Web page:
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ESG round-up: UK pensions regulator sets out expectations ahead of first wave of TCFD reporting

The latest developments in sustainable finance: BlackRock expands 'voting choice' service to half of clients; Singapore publishes green financing framework.

The UK’s pensions regulator TPR has set out its regulatory expectations ahead of the first wave of mandatory TCFD reporting from the country’s largest schemes. In a blog post written by David Fairs, executive director of regulatory policy, analysis and advice, the regulator said it would be reviewing reports over the coming months, while being “mindful of the challenges and concerns trustees have”.

Schemes have previously raised concerns over the cost and resource requirements of reporting. TPR said that, while first year costs may be high, they will likely reduce as data quality and knowledge improves. The regulator is also not expecting to issue penalty notices to scheme trustees in the first wave, unless a report is not published, or “it is clear the trustees have not made a genuine effort to comply with the regulations”. Schemes with more than £5 billion ($6 billion; €5.8 billion) in assets are covered by the first wave of requirements, with the threshold dropping to £1 billion at the start of October.

The US Securities and Exchange Commission is investigating Goldman Sachs Asset Management over claims made about its ESG-labelled funds, the Wall Street Journal has reported. The WSJ cited two people familiar with the matter, which marks the third investor-focused ESG investigation confirmed to be underway, after the WSJ also broke news of the SEC’s investigation of DWS last year and BNY Mellon was fined $1.5 million for “misstatements and omissions about ESG considerations in making investment decisions for certain mutual funds that it managed”.

US financial watchdog the Commodity Futures Trading Commission (CFTC) has put out a request for information (RFI) seeking market input on potential future actions, including regulation, it could take to address climate-related financial risk. Something of a pioneer on climate risks among US regulators, the CFTC commissioned the 2020 Bob Litterman-led report which highlighted a price on carbon as the “single most important step” the US must take to tackle the issue.

Among the questions in the new RFI, put out on 2 June, is whether there are any customer protections that need to be brought in to “promote market integrity in climate-related derivatives products”. The regulator also asked whether there are any aspects of the voluntary carbon markets that are susceptible to fraud and merit greater oversight. Respondents have 60 days to provide feedback.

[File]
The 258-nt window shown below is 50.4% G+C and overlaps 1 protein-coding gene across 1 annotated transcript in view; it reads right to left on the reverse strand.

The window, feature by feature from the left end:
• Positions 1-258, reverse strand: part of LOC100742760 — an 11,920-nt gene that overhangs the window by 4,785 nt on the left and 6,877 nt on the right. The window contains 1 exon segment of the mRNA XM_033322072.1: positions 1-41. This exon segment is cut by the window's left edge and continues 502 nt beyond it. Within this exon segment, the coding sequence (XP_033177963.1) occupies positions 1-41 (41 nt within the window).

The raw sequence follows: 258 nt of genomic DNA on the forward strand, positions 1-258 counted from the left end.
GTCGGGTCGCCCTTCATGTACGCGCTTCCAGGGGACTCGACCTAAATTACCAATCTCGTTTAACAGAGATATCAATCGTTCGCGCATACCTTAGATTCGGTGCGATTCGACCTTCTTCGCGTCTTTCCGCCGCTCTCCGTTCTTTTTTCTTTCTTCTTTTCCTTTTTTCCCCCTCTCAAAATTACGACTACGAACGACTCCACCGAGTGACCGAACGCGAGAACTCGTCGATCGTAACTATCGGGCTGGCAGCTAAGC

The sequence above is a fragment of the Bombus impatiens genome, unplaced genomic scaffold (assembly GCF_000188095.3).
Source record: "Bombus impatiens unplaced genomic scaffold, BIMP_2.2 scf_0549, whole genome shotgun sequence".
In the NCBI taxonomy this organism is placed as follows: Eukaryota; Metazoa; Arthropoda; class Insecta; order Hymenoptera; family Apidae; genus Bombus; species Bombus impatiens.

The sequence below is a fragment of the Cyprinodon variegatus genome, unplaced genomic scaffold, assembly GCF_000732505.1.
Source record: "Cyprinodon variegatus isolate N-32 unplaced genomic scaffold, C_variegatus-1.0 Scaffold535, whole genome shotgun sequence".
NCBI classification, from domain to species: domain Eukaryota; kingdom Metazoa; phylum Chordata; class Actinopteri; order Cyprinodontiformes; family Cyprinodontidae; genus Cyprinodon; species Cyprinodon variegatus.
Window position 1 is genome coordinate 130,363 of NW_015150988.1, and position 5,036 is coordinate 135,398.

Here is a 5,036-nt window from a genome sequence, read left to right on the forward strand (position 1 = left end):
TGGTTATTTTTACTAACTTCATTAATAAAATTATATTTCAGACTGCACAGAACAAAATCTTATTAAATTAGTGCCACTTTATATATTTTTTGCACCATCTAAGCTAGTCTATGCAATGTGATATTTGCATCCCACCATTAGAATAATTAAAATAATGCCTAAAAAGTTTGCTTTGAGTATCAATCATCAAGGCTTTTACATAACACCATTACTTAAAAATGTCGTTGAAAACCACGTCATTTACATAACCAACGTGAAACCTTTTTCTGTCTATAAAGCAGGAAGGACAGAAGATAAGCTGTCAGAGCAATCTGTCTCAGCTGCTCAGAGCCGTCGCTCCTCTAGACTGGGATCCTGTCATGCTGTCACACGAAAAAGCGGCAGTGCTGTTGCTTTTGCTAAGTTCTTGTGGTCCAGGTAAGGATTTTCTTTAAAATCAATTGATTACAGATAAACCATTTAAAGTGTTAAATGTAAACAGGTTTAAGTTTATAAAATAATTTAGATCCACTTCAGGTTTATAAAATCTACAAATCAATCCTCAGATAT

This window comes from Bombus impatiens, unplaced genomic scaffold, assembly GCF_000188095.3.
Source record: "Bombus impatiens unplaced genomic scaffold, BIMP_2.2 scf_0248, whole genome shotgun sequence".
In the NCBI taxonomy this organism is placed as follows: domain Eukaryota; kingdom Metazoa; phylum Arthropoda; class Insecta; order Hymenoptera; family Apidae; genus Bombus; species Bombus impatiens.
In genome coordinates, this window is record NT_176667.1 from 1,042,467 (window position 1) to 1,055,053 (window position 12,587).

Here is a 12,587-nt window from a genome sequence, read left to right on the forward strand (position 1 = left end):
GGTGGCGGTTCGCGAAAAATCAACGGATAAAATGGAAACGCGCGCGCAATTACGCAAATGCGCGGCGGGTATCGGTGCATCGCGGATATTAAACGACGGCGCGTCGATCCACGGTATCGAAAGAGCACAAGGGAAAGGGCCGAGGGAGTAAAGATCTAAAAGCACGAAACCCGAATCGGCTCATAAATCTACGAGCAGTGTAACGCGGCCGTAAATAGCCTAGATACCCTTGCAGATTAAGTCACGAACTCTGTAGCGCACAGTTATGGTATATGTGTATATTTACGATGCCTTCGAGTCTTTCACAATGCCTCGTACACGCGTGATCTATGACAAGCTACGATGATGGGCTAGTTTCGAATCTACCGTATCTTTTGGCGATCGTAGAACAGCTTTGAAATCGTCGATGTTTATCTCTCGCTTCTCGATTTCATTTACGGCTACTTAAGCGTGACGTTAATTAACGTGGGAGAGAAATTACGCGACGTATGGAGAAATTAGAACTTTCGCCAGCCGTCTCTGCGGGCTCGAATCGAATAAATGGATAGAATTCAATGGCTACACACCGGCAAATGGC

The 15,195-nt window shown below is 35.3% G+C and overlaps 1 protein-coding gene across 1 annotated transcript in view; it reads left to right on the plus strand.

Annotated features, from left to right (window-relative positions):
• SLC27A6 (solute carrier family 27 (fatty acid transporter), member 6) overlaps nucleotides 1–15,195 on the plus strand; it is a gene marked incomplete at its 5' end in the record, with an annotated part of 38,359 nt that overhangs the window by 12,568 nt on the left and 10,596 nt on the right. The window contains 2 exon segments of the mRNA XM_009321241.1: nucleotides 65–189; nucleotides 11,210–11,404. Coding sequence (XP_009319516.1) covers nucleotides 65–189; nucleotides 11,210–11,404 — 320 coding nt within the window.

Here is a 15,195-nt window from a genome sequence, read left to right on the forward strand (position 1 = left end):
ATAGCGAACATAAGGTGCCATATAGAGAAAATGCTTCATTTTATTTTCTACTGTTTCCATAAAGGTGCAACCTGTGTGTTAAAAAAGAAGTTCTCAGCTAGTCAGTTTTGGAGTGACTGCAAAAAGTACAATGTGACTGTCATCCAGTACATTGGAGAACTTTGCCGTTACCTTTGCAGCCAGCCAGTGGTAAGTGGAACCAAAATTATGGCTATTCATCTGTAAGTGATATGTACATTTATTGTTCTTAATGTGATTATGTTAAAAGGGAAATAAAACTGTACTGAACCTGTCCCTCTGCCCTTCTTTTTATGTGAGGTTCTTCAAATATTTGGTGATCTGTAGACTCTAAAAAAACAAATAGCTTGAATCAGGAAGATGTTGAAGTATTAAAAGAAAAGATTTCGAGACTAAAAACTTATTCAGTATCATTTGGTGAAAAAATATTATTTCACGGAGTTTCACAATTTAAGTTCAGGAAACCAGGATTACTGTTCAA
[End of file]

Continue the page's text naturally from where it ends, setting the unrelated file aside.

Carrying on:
The Investor Coalition on UK Food Policy has called on the government to introduce a mandatory system of health and sustainability reporting across the food industry, following publication of the government’s response to last year’s National Food Strategy. Headed by Rathbone Greenbank Investments and supported by the likes of CCLA, Legal & General Investment Management, EdenTree Investment Management, Nomura Asset Management and Newton Investment Management, the £6 trillion coalition has been engaging with the government for the past year.

ISS ESG has launched a modern slavery scorecard to help investors evaluate the risk of modern slavery in their investments. The scorecard assesses 7,400 issuers on a series of factors including links to modern slavery controversies, risks in operations and supply chains and preparedness to address modern slavery risk.

The firm has also identified 40 companies for engagement on modern slavery as part of its thematic engagement solution, which will mainly focus on the food and healthcare sectors, with objectives including ensuring mechanisms exist to protect works rights to freedom of association and collective bargaining, and policy commitments to prohibit forced labour.

BlackRock has restated its ambition to allow all clients, including individual investors, to have a say in how proxies are voted at investee companies as it expands the range of clients eligible to use its Voting Choice service. Launched in October, the service allows end investors a say in voting decisions. The second phase of the programme will see more UK-based institutional pooled funds access the service as well as, for the first time, Canadian and Irish ones. Following the expansion, nearly half (47 percent) of BlackRock’s $4.9 trillion index equity assets – including than 650 pooled investment funds in the US and the UK – are now eligible to participate.

The Financial Stability Board and International Monetary Fund have launched a new workplan to address data gaps relating to emerging policy needs, which will include climate change-related metrics. Data points being considered include energy accounts, green debt and equity financing, physical and transition risk indicators. The workplan will be submitted to G20 finance ministers and central bank governors later this year and is expected to be implemented within five years after the launch.

Singapore has published a green bond framework ahead of a planned market debut, with a commitment to raise up to S$35 billion (€24 billion; $25 billion) by 2030. A wide range of expenditure categories including renewables, clean transport and pollution prevention are in the document, which has a second-party opinion from Sustainalytics.